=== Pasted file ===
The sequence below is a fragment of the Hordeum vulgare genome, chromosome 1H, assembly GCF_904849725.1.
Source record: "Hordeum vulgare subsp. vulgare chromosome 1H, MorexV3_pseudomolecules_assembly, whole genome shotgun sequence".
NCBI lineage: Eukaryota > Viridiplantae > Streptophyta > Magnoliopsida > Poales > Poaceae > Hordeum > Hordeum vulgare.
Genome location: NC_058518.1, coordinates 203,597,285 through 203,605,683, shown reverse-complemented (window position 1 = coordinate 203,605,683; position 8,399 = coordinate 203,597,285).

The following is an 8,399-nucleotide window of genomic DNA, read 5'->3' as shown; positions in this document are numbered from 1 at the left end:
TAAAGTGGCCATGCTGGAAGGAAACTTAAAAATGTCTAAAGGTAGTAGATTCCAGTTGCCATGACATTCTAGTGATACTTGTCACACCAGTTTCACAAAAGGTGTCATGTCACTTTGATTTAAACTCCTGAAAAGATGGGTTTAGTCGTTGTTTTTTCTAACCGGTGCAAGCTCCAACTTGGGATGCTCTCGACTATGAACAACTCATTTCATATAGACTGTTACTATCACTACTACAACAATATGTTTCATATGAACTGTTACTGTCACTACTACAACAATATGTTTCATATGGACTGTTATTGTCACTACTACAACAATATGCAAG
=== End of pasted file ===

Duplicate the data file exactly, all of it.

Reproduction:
The sequence below is a fragment of the Hordeum vulgare genome, chromosome 1H, assembly GCF_904849725.1.
Source record: "Hordeum vulgare subsp. vulgare chromosome 1H, MorexV3_pseudomolecules_assembly, whole genome shotgun sequence".
NCBI lineage: Eukaryota > Viridiplantae > Streptophyta > Magnoliopsida > Poales > Poaceae > Hordeum > Hordeum vulgare.
Genome location: NC_058518.1, coordinates 203,597,285 through 203,605,683, shown reverse-complemented (window position 1 = coordinate 203,605,683; position 8,399 = coordinate 203,597,285).

The following is an 8,399-nucleotide window of genomic DNA, read 5'->3' as shown; positions in this document are numbered from 1 at the left end:
TAAAGTGGCCATGCTGGAAGGAAACTTAAAAATGTCTAAAGGTAGTAGATTCCAGTTGCCATGACATTCTAGTGATACTTGTCACACCAGTTTCACAAAAGGTGTCATGTCACTTTGATTTAAACTCCTGAAAAGATGGGTTTAGTCGTTGTTTTTTCTAACCGGTGCAAGCTCCAACTTGGGATGCTCTCGACTATGAACAACTCATTTCATATAGACTGTTACTATCACTACTACAACAATATGTTTCATATGAACTGTTACTGTCACTACTACAACAATATGTTTCATATGGACTGTTATTGTCACTACTACAACAATATGCAAG